On March 10, 1922 Gandhiji was arrested on the charge of sedition for his 3 articles, (1) Tempering with Loyalty, (2) The Puzzle and its Solution and (3) Shaking the Manes ( or the British Lion ). He was hauled up before the District Judge, Mr. Broomfield. The case has been regarded by some as the re-enactment of the scene of that famous trial before Pilate-though with some differences. Gandhiji said that he had to choose between submission to a system that had done irreparable harm to India or incur the risk of the outburst of mad fury by the people and that he would take that risk again if he was set free. "I am here, therefore, to invite and submit to the highest penalty for what, in law, is a deliberate crime and what appears to me to be the highest duty of a citizen. The only course opens to you, Mr. Judge, is either to resign your post or inflict on me the severest penalty, if you believe that the system and law you are assisting are good for the people." The judge was very courteous and sentenced him to 6 years' imprisonment on the analogy of Gandhiji's distinguished compatriot, Loka-manya Tilak.
This period was to end on March 17, 1928, but within two years, an entirely unexpected event happened which revealed the Hidden Hand behind all events, for it changed, suddenly again, the course of history.
During this year of rest Gandhi gave personal attention to the Ashram activities and thought deeply over non-violence, triple constructive programme of Khadi. Hindu Muslim Unity and the removal of untouchability. He granted interview to some outstanding personalities.
That release was, in fact, the most important event since the political recession begun in 1922. What high expectations were aroused in the hope of, and at, his release are best expressed by Lala Lajpatrai-'The Lion of the Punjab', who was himself one of India's tallest leaders : "What shall I say ? Come out quickly. 'We are building upon the hope of your out ark leading us once again. We have been like child .n without a Master in your absence. We have been little babies fighting amongst one another." (Day-To-Day with Gandhi Vol. : III, P. 305).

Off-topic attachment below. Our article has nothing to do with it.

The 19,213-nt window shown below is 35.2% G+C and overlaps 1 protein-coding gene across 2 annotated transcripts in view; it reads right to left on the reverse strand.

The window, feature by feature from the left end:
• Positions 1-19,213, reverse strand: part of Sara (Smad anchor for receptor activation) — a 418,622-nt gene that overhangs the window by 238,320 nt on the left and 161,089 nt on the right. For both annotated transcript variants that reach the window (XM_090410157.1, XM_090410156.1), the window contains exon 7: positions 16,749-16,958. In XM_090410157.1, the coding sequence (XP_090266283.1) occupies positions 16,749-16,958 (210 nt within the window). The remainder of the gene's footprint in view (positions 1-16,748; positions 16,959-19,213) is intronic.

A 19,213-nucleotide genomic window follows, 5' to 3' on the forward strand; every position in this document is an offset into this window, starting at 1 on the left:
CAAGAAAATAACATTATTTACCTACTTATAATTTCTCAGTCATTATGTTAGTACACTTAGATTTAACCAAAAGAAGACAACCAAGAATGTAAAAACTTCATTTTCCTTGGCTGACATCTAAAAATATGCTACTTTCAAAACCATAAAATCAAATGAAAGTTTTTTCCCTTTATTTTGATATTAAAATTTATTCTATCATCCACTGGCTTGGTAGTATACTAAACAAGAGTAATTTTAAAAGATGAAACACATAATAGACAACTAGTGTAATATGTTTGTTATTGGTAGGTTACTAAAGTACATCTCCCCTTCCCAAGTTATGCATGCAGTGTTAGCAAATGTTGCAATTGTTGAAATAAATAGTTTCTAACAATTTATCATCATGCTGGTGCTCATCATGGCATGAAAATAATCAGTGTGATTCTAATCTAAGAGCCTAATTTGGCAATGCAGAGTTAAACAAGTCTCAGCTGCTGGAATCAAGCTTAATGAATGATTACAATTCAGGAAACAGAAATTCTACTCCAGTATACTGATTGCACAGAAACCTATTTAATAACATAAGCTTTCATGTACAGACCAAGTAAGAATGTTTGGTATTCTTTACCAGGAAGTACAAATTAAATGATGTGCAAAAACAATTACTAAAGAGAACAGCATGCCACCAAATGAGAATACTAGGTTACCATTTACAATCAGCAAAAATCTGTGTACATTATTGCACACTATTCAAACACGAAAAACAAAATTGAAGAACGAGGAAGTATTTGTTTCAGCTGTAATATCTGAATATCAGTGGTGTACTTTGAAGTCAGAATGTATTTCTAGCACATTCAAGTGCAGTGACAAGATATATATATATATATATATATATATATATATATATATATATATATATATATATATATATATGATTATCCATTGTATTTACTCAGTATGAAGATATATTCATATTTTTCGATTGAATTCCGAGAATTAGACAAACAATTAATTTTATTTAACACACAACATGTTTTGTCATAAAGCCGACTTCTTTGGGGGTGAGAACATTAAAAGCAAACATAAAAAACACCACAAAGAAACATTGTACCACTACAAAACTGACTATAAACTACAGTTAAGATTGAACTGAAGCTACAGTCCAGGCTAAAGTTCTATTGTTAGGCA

But Gandhiji, as was his wont, would not give any opinion, much less any political lead, before knowing at first-hand the reasons that had prompted the Swarajists to break away from the boycotts of councils etc. of 1921.
Though his views regarding these boycotts had remained unchanged during his jail-period, he had. to face a fait accompli, inasmuch as the Swarajists had already secured at the go canada Congress in 1923 a firm foothold for their programme.
His parleys with the Swarajist leaders, Motilal Nehru and C. R. Das, gave him no new light, but he saw that it was unwise, if not impossible, in the then prevailing darkness and gloom to take up arms against the Swarajists and make the Congress revert to its pristine boycotts. Gandhiji and the other two leaders issued separate statements in which they agreed to differ. But he did pour oil on the waters by asking his No-changer followers to give up their hostile attitude and con-centrate on the constructive programme.
All the same the rift in the Congress only widened; this came out at the Ahmadabad meeting of the All-India Congress Committee held on June 27, 28 and 29th. Gandhiji proposed a punitive clause (in his spinning franchise resolution) for a Congressman elected to any office who failed to contribute 2000 yards of yarn. The clause created a sharp reaction by the Swarajists who walked out in protest. Gandhiji took the novel step of rescinding the clause on the ground that those who had walked out would have voted against it.
But the worst was yet to come. His resolution condemning Gopinath Sasha for murdering an Englishman, while appreciating his 'misguided love', was stoutly opposed by C. R. Das. "Not that he (Das) did not swear by non-violence, but he would change the emphasis on different clauses considerably. Gandhi was disappointed to find some of his dearest and closest followers voting against the resolution" ("History of the Congress" by Dr. B. P. Sitaramayya, p. 4b4).
He broke down in public (one of the rarest occasions of his life) and then gave vent to his anguish in two articles, "Defeat ted and Humbled" (App. 1-2) and "The All India Congress Committee" (App. 1-3).
But after that event, (though it may not be because of it) Gandhiji saw like a flash the real need of the times, viz., unity even at the cost of his beloved non-co-operation programme. cardinal. faith in non violence or love was probably the hidden source of this new light. What was 'fundamental' at the Jehu parley was sacrificed for the sake of this greater principle. He saw that there was far more non-co-operation among our-selves than against the Government.